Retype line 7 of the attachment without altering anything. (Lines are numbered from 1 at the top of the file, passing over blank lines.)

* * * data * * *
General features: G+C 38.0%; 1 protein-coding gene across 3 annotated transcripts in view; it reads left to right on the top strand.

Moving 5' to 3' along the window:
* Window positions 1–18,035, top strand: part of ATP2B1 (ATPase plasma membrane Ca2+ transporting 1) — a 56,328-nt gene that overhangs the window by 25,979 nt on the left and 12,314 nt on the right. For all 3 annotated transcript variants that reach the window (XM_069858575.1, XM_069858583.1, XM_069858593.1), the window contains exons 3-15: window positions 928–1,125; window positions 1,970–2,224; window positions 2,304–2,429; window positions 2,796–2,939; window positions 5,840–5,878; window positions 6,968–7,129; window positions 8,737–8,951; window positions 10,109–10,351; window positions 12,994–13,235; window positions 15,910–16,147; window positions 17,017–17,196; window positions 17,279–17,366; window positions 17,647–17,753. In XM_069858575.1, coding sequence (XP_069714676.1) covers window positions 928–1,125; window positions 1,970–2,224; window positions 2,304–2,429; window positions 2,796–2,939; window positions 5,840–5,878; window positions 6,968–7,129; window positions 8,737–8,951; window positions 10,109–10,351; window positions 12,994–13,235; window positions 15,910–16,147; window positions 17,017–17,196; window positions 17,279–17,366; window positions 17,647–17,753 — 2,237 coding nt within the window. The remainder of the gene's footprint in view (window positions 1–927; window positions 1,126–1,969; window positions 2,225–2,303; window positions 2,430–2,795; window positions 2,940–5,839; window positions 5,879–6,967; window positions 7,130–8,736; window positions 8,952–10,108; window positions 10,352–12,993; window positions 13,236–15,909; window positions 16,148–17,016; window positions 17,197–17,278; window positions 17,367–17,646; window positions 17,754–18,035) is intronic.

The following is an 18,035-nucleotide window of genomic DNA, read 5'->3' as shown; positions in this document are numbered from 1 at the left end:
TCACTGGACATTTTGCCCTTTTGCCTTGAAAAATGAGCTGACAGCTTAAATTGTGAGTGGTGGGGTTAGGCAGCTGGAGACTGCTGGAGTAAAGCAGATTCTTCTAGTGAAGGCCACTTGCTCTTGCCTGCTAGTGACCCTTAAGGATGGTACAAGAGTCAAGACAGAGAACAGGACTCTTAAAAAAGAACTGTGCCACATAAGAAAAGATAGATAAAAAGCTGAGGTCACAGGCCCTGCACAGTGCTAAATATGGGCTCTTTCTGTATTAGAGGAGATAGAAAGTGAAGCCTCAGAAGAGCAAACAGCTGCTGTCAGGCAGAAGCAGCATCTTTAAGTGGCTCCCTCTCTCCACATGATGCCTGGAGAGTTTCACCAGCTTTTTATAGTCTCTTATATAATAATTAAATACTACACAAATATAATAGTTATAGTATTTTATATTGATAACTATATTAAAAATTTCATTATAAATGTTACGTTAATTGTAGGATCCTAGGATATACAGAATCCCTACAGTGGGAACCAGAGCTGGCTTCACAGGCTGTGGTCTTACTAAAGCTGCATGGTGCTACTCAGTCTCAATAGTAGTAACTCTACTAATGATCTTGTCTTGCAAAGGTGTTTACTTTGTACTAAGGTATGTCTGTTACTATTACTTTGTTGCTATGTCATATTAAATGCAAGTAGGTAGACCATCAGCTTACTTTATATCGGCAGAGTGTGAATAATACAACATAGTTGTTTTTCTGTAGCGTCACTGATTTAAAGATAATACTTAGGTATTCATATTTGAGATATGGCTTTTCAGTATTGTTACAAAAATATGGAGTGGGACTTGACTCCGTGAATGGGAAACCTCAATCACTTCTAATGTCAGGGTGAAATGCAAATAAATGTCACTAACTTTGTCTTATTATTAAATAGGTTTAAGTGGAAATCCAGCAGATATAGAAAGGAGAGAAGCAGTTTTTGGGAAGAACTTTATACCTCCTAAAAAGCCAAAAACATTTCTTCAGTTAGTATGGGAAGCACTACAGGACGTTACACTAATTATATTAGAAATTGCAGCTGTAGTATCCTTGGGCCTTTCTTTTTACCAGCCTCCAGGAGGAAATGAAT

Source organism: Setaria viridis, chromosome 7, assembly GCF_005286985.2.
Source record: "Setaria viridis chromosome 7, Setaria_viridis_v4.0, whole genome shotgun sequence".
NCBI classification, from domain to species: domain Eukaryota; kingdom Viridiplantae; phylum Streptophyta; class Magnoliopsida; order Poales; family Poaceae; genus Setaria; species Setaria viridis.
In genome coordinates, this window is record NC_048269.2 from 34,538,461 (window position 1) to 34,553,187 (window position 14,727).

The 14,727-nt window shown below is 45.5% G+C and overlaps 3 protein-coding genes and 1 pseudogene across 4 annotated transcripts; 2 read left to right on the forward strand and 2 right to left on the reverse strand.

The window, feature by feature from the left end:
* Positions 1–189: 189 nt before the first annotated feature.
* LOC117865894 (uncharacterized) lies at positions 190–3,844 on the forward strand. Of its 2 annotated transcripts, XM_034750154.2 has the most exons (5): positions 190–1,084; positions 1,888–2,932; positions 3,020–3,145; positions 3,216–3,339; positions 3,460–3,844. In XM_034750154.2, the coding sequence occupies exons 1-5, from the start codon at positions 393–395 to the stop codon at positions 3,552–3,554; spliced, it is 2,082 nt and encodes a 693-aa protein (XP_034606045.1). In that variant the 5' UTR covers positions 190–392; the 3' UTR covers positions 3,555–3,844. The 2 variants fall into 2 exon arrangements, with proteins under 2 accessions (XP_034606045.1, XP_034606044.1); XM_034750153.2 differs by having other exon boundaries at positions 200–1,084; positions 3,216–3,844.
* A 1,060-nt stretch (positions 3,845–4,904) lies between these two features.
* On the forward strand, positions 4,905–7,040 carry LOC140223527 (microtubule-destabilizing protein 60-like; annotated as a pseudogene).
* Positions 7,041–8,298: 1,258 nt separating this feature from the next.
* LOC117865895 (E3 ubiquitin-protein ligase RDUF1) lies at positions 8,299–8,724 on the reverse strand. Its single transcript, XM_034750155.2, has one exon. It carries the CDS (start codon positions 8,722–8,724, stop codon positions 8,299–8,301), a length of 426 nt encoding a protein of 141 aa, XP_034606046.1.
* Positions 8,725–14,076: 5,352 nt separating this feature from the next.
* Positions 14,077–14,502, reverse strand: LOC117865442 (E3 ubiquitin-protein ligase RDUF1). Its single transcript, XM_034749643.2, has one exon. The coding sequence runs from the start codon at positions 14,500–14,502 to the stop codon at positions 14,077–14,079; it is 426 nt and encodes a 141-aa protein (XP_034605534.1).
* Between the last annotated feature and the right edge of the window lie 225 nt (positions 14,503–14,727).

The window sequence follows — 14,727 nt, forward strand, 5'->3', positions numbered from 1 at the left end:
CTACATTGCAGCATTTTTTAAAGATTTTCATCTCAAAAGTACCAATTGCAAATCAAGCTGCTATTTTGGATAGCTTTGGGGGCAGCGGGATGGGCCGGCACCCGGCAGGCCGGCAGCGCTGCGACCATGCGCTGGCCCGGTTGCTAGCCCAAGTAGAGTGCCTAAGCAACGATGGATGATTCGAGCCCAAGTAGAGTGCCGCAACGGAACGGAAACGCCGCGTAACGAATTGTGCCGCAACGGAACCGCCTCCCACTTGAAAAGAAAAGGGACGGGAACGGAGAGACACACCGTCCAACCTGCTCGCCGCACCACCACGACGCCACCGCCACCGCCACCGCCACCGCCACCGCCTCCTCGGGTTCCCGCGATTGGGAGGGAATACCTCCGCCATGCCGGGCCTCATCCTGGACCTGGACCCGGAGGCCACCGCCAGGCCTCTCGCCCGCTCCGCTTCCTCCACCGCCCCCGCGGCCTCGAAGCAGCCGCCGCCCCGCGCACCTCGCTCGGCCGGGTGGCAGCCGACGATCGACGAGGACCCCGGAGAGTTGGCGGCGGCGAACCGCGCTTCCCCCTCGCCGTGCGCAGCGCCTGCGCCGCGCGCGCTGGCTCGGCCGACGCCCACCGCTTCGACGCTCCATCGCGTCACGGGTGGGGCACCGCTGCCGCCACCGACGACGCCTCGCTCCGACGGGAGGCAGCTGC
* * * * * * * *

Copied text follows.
Source record: "Setaria viridis chromosome 7, Setaria_viridis_v4.0, whole genome shotgun sequence".